- Testamentary capacity;
- Lack of valid execution;
- Lack of knowledge and approval;
- Undue influence; and
Lack of Testamentary Capacity
The case of Banks v Goodfellow (1870) set out that, for a will to be valid, a person must:
- understand that they are making a will and the effect of that will;
- know the nature and value of their estate;
- understand the consequences of including and excluding certain people under their will; and,
- not be suffering from any ‘disorder of mind’ which may influence their views. For example, if the testator made gifts which they would not have made had they not been suffering from that disorder.
Lack of Valid Execution
(also known as ‘lack of due execution’)
A will is invalid if it fails to meet one or more of the following requirements (as set out in s.9 Wills Act 1837):
- The will must be in writing and signed by the testator or signed by someone else in their presence, who has been directed to do so by the testator.
- It must appear that the testator intended by their signature to give effect to the will.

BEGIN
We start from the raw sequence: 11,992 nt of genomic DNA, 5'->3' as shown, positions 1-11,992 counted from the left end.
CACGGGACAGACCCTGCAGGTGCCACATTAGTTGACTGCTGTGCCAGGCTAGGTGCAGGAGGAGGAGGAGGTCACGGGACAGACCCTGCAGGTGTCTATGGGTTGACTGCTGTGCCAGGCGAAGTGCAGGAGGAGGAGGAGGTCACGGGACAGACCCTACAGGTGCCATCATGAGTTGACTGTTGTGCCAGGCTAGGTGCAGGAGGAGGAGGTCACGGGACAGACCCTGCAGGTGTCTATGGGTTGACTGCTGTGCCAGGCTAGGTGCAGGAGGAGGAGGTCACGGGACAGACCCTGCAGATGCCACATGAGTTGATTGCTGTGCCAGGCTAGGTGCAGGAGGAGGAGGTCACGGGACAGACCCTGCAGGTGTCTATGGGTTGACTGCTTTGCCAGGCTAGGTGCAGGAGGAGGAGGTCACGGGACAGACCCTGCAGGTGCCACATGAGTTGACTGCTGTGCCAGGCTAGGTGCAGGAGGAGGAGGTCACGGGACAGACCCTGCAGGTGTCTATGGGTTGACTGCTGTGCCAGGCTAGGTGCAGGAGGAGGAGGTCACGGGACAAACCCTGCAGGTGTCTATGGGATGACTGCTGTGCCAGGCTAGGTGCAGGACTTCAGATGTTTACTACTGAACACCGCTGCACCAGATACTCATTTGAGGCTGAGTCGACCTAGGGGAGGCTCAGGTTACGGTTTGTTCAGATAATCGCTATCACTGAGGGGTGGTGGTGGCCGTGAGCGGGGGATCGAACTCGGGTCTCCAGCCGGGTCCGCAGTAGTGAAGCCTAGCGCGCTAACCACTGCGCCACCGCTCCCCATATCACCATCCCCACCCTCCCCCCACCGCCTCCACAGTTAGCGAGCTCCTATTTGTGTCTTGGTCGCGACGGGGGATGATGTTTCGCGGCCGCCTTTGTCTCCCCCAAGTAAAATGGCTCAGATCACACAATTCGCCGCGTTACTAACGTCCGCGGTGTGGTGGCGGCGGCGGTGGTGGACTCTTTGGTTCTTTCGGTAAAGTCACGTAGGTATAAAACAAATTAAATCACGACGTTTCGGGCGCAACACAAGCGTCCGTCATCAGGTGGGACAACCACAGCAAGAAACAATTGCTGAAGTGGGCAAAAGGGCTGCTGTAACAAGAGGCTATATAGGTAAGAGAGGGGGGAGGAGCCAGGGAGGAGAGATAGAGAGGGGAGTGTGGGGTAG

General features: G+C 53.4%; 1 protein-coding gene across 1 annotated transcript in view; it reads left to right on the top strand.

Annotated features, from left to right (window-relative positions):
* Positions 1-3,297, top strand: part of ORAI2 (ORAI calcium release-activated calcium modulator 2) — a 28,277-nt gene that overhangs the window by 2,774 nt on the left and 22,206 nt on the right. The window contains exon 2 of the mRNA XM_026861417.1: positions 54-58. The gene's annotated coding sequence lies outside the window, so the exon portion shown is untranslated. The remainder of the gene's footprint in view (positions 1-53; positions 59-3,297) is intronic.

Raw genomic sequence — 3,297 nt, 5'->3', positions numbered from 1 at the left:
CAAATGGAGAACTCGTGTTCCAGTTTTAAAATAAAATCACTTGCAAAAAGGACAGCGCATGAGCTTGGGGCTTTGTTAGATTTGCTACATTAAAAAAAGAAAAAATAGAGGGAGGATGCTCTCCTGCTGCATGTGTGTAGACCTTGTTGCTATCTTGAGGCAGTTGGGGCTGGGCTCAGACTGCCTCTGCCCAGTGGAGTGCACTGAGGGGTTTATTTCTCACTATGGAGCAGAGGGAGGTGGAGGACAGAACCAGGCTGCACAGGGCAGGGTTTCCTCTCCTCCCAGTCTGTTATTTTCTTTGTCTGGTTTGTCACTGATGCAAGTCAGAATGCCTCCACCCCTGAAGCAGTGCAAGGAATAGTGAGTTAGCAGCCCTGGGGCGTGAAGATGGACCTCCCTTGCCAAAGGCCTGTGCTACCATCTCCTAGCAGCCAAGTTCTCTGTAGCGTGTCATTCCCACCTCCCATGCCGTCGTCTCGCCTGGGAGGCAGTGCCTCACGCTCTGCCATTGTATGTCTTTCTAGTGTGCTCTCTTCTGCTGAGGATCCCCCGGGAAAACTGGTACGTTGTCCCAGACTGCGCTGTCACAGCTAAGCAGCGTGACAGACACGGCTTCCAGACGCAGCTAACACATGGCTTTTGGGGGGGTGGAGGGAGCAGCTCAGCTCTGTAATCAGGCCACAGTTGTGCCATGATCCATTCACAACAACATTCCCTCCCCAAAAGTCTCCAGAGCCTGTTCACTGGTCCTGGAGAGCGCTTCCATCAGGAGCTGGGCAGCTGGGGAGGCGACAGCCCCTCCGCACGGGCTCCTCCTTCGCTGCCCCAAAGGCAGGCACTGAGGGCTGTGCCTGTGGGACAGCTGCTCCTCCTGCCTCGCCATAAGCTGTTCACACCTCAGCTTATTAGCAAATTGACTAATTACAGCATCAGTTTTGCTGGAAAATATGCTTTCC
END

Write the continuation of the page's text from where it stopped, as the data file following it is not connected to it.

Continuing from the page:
- The testator’s signature must be made or acknowledged in the presence of at least two witnesses, present at the same time.
- Each witness must either attest and sign the will or acknowledge the signature in the presence of the testator, but not necessarily in the presence of any other witness.
- The legal presumption is that a will has been validly executed unless there is evidence to the contrary such as doubts over any of the above factors.
There are also strict rules about who can and cannot witness a will.
Lack of Knowledge and Approval
A person must have knowledge of, and approve of, the content of their will. They must know that they are signing a will, and approve of its contents.
It must be shown that the testator was not aware of the content of the will or that there were suspicious circumstances.
To prove that a person was unduly influenced, coerced or under duress when making a will you must show ‘actual undue influence’.
The evidence needed to prove undue influence must be of a high standard, to the extent that there is no other reasonable theory to explain the terms of the will.
If you believe that a person has made a will as a result of significant coercion by another person or you are facing such a claim, our solicitors can help.
You are able to contest a will if you believe it was forged or fraud has taken place.